Yoga Therapy for Balancing Vata Yoga Therapy, Yoga Cikitsa, has its historical roots in both classical Ayurveda and Patanjali’s 8-limbed system of Yoga. For calming Vata dośa, the breath should be made long and smooth through the correct application of primarily forward bends, which massage the colon, Vata’s home in the body. Twists can also be beneficially if constipation (a Vata imbalance) exists, caused by weak digestion: weak agni (Pitta dośa) – weak fire in belly/small intestine – weak digestive enzymes. In addition, restorative back bends like setubandha sarvangāsana can help stretch out the colon, promoting circulation and relaxation. All restorative poses, meditation, and śavāsana (relaxation/corpse pose) in fact will be very helpful for reducing Vata dośa, as they relax the mind and promote ojas production (positive Kapha dośa/immunity/vitality/the flower of great health). Try restorative poses after applying warm oil to the body (or even just the feet) – use old clothes and towels!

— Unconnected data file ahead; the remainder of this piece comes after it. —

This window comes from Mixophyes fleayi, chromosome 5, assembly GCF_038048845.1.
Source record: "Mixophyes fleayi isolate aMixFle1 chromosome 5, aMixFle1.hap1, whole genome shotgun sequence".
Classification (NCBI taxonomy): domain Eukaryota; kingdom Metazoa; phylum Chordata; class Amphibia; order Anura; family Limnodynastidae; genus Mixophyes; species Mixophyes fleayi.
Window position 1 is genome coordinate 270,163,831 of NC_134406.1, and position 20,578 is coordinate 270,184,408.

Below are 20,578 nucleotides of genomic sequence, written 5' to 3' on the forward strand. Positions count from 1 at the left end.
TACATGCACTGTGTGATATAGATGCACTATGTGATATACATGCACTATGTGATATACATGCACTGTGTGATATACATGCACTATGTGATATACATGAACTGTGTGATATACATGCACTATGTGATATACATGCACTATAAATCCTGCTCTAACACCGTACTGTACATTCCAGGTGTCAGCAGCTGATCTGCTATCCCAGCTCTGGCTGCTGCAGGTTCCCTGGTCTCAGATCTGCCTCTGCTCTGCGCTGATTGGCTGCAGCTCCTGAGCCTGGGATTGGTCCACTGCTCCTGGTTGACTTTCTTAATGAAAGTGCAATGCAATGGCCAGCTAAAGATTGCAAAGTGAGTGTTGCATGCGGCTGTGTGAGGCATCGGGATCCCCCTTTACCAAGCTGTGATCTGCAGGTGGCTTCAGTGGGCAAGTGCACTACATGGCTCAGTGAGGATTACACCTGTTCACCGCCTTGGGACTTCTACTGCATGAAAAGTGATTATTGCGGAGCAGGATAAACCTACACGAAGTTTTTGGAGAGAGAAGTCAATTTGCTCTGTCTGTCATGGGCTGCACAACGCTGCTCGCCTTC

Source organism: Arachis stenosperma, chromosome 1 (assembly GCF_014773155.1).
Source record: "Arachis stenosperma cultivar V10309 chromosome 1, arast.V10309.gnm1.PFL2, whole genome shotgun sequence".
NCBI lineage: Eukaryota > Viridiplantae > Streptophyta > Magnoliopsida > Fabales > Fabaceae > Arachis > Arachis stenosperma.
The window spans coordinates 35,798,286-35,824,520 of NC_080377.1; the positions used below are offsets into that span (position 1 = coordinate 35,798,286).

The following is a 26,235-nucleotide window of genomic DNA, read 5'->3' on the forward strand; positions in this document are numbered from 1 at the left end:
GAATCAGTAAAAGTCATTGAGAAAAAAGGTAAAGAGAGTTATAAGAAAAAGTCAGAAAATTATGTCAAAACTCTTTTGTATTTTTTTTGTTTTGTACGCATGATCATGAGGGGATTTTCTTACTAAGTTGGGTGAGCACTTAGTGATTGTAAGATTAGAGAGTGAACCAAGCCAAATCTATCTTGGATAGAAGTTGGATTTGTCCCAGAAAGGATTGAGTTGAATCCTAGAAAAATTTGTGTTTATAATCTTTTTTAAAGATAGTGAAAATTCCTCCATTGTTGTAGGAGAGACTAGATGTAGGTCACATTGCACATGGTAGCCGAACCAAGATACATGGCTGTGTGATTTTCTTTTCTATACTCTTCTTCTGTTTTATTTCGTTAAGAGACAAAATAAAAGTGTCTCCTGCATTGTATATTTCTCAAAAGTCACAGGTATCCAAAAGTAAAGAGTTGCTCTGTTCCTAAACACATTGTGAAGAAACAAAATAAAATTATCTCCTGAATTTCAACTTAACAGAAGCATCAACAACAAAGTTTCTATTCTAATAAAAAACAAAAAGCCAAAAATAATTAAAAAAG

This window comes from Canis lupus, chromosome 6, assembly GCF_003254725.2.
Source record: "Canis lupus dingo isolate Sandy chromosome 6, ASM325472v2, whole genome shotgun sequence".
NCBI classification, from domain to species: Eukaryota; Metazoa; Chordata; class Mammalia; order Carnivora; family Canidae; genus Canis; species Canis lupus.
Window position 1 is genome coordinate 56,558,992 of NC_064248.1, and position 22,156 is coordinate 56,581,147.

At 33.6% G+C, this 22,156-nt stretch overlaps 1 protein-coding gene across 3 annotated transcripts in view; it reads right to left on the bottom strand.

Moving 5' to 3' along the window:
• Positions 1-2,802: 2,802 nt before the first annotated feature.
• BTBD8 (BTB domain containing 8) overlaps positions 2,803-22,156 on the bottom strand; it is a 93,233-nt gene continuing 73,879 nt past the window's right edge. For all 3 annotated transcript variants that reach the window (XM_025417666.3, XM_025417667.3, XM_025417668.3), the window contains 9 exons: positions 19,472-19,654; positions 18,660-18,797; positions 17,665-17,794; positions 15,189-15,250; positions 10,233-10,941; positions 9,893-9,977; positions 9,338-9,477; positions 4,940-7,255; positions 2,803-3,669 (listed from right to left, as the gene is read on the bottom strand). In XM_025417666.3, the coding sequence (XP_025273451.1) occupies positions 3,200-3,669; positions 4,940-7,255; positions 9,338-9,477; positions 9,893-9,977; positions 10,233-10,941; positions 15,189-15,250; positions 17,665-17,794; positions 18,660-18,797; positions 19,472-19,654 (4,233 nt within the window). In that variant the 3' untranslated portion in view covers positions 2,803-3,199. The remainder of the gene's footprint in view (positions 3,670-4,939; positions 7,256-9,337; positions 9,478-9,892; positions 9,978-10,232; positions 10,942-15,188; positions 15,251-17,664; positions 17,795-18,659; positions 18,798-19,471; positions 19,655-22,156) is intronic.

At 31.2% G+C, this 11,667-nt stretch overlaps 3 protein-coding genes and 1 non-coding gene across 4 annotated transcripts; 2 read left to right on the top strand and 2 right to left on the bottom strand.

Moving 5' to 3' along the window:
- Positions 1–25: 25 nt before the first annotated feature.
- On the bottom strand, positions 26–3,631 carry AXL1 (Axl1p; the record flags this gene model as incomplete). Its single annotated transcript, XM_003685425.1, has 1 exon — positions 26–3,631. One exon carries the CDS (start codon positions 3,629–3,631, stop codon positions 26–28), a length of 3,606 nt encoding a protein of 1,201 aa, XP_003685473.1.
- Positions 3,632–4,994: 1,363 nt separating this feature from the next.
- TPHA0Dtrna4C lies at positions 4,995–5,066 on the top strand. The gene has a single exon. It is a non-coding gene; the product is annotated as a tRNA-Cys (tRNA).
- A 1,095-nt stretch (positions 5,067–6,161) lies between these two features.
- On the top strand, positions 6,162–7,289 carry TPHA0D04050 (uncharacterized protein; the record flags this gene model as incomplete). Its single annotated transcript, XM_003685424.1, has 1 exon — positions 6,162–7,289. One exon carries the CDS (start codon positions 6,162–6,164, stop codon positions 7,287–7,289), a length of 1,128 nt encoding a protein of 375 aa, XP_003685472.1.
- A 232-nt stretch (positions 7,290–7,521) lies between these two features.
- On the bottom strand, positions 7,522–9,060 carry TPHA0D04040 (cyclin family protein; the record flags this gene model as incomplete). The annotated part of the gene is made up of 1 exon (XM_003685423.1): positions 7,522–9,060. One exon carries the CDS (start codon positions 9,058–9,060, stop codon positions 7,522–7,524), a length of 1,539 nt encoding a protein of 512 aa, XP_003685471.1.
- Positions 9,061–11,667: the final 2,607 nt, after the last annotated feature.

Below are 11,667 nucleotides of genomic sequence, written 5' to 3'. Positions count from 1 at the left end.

Gratitude During this season of harvest, by giving thanks for all that we have, the Vata predominance of the fall season is balanced and nourished by the more Kapha emotions of love and gratitude. Make gratitude part of your daily routine including in your Yoga practice. Changes made at the mind-heart level have a more fundamental effect on our healing than any other lifestyle modifications we may make.

As we move into the fall season of freshly harvested food, pumpkin pies, and spiced teas, keep warm and nourished inside and out through these simple lifestyle modifications.